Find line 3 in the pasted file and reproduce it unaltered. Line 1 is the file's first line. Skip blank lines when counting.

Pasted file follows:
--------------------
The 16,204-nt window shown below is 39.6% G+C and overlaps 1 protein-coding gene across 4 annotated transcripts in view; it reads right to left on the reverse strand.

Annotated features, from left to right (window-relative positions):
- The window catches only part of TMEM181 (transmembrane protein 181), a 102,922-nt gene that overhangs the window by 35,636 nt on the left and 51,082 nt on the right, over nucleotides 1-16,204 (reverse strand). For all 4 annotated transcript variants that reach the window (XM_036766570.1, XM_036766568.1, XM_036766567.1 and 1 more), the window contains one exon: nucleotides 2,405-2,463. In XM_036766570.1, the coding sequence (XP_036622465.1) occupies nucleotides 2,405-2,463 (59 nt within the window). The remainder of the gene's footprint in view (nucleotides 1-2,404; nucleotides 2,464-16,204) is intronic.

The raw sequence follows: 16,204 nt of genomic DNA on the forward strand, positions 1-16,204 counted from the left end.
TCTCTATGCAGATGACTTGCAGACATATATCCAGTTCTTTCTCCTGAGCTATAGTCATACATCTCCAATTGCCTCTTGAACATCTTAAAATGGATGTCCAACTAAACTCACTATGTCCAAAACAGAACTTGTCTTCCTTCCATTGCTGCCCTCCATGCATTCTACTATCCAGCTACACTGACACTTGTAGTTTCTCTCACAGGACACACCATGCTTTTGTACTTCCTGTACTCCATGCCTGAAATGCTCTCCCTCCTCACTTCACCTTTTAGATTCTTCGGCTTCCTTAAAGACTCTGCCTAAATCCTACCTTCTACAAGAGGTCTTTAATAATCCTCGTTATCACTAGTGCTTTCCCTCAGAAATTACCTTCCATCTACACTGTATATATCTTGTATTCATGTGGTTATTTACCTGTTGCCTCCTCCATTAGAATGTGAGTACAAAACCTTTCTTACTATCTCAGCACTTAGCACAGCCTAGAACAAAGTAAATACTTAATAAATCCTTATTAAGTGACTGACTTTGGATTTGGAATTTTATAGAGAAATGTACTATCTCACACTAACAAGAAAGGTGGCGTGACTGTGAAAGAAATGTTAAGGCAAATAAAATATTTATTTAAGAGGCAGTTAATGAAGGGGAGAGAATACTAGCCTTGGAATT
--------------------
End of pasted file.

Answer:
- The window catches only part of TMEM181 (transmembrane protein 181), a 102,922-nt gene that overhangs the window by 35,636 nt on the left and 51,082 nt on the right, over nucleotides 1-16,204 (reverse strand). For all 4 annotated transcript variants that reach the window (XM_036766570.1, XM_036766568.1, XM_036766567.1 and 1 more), the window contains one exon: nucleotides 2,405-2,463. In XM_036766570.1, the coding sequence (XP_036622465.1) occupies nucleotides 2,405-2,463 (59 nt within the window). The remainder of the gene's footprint in view (nucleotides 1-2,404; nucleotides 2,464-16,204) is intronic.